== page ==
Magazine
Latest Issue

Neuro ergo sum?

It is beguiling to think brain science can help us tell right from wrong—and unlikely too

By Guy Kahane   March 2010

Neuro-imaging can now trace the processes that underlie our ability to tell right from wrong. It allows us to analyse the brain tissue of psychopaths, and to map the areas responsible for feeling guilt or indignation, charity and racial prejudice. Recent studies have identified brain areas sensitive to fairness, and even common neural pathways in the frontal and temporal lobes that are active whenever we make a moral response: brain areas that might embody our very “moral sense.” But what is unclear, and both worries and excites ethicists, is how these advances might change the way we think about ethics.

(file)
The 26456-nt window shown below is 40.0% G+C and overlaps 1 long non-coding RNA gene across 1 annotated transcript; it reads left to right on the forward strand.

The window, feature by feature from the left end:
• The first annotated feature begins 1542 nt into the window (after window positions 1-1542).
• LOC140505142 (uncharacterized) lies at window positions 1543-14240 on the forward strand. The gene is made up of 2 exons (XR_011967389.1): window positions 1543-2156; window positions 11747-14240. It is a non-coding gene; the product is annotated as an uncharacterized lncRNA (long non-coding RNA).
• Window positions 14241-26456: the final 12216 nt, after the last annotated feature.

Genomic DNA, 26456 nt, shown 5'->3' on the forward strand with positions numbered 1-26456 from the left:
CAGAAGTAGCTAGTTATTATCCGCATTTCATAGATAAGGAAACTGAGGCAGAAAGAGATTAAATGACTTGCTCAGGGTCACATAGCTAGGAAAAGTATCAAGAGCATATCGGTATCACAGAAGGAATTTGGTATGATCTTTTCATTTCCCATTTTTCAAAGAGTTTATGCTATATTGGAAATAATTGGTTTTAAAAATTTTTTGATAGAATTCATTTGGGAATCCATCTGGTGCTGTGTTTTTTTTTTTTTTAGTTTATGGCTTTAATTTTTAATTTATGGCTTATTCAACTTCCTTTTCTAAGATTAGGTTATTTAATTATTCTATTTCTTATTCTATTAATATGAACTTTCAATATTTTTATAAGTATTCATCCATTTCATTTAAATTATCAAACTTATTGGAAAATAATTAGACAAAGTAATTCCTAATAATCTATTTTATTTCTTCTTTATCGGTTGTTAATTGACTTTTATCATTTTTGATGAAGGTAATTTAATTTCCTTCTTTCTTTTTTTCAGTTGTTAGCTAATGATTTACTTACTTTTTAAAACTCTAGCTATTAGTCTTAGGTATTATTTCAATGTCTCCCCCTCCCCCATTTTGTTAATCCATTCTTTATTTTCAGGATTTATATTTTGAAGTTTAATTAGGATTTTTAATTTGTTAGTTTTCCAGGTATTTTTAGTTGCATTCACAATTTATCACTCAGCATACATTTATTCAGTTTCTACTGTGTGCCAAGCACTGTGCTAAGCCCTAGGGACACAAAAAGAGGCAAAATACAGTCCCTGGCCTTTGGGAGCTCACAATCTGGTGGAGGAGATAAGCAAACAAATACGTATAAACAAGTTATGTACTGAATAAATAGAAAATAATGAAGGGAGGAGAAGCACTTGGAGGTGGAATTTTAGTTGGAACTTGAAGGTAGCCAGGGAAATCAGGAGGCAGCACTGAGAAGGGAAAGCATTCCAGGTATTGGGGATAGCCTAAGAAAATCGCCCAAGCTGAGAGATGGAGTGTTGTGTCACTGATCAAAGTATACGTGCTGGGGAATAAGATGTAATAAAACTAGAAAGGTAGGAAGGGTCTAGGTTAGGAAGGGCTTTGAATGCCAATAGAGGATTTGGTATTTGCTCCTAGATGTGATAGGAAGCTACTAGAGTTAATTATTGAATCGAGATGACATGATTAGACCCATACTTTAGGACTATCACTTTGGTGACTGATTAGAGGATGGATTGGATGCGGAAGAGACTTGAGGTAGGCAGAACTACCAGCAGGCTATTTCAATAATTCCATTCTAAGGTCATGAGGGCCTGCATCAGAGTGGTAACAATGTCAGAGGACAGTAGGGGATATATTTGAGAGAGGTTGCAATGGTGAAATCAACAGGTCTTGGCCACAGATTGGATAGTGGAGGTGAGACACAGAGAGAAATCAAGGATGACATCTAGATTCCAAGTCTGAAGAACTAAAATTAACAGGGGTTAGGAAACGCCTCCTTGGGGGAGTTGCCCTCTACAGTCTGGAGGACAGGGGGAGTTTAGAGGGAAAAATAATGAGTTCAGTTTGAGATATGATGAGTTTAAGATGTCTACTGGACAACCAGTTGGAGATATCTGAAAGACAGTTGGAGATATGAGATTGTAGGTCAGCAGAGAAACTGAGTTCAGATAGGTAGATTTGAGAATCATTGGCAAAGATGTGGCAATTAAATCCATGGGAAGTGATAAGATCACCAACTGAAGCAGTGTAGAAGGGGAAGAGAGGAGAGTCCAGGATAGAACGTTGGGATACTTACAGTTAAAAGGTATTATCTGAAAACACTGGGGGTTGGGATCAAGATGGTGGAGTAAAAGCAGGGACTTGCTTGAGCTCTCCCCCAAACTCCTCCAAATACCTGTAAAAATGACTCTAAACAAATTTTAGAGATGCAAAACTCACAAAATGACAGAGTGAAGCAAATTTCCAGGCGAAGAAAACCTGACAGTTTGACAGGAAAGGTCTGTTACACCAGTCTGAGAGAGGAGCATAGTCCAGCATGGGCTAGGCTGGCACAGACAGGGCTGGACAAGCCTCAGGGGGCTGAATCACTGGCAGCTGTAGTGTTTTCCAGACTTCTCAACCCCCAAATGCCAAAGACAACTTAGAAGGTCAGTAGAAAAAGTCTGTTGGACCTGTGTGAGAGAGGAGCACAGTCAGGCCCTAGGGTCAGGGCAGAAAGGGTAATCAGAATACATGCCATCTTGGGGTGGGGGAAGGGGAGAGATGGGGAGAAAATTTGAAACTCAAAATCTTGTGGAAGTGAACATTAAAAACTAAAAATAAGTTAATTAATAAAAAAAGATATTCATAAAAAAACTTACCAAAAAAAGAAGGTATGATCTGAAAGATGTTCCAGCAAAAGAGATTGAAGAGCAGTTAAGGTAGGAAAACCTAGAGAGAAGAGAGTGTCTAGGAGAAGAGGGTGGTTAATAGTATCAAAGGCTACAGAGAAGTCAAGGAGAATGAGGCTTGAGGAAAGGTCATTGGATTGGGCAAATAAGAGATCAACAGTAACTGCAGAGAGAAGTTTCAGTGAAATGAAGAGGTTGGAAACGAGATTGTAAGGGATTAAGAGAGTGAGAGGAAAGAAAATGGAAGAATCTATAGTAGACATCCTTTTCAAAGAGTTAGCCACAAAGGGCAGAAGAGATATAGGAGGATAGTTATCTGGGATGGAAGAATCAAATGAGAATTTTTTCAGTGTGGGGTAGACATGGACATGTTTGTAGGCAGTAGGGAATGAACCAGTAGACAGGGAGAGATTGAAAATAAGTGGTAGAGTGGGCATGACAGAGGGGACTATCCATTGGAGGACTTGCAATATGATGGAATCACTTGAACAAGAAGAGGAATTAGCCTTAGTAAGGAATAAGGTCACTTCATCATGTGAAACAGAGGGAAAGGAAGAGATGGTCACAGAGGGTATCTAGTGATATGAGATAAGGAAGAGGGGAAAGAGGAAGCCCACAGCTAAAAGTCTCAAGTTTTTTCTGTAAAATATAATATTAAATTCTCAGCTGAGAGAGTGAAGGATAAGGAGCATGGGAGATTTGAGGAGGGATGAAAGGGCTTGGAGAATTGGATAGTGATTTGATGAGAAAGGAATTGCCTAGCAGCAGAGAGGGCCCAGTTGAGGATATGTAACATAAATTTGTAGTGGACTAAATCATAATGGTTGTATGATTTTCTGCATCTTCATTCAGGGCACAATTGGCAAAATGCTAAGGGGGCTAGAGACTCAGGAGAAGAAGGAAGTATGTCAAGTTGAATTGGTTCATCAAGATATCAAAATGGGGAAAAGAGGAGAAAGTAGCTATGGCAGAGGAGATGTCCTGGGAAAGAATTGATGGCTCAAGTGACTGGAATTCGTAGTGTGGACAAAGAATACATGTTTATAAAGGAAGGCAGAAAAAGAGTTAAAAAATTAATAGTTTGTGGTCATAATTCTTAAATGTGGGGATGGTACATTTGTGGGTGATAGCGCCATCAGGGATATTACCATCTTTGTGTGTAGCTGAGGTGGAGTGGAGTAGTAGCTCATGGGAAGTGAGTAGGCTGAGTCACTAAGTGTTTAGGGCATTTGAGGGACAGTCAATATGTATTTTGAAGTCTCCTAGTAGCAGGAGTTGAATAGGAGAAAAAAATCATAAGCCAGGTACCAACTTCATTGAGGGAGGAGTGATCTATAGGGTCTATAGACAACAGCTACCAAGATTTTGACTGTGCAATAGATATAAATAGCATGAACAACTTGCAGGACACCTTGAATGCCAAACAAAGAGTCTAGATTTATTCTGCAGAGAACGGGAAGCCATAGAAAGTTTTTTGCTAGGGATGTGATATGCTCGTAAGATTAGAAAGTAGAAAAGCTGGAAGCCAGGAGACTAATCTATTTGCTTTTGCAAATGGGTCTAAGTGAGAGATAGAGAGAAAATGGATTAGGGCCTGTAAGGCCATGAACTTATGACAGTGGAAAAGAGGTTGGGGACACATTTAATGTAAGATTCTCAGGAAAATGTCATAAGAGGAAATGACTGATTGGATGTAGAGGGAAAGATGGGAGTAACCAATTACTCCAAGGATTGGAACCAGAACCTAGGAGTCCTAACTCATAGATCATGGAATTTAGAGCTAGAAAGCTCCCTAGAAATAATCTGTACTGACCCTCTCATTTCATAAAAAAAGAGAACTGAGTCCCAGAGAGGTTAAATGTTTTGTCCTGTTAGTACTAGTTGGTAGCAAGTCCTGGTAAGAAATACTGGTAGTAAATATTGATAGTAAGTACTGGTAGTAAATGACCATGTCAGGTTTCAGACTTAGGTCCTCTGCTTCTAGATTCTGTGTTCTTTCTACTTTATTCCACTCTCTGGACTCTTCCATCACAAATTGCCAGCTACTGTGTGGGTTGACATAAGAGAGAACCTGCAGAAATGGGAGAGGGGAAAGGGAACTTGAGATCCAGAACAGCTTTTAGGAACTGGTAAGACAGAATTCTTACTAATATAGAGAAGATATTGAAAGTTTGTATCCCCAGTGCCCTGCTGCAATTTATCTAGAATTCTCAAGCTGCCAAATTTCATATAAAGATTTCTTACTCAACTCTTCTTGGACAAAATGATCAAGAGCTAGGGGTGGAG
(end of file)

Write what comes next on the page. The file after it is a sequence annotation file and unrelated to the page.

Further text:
Register today to continue reading

You’ve hit your limit of three articles in the last 30 days. To get seven more, simply enter your email address below.

You’ll also receive our free e-book Prospect’s Top Thinkers 2020 and our newsletter with the best new writing on politics, economics, literature and the arts.

Prospect may process your personal information for our legitimate business purposes, to provide you with newsletters, subscription offers and other relevant information.

Click here to learn more about these purposes and how we use your data. You will be able to opt-out of further contact on the next page and in all our communications.

This site is protected by reCAPTCHA and the Google Privacy Policy and Terms of Service apply.

We want to hear what you think about this article. Submit a letter to letters@prospect-magazine.co.uk

More From Prospect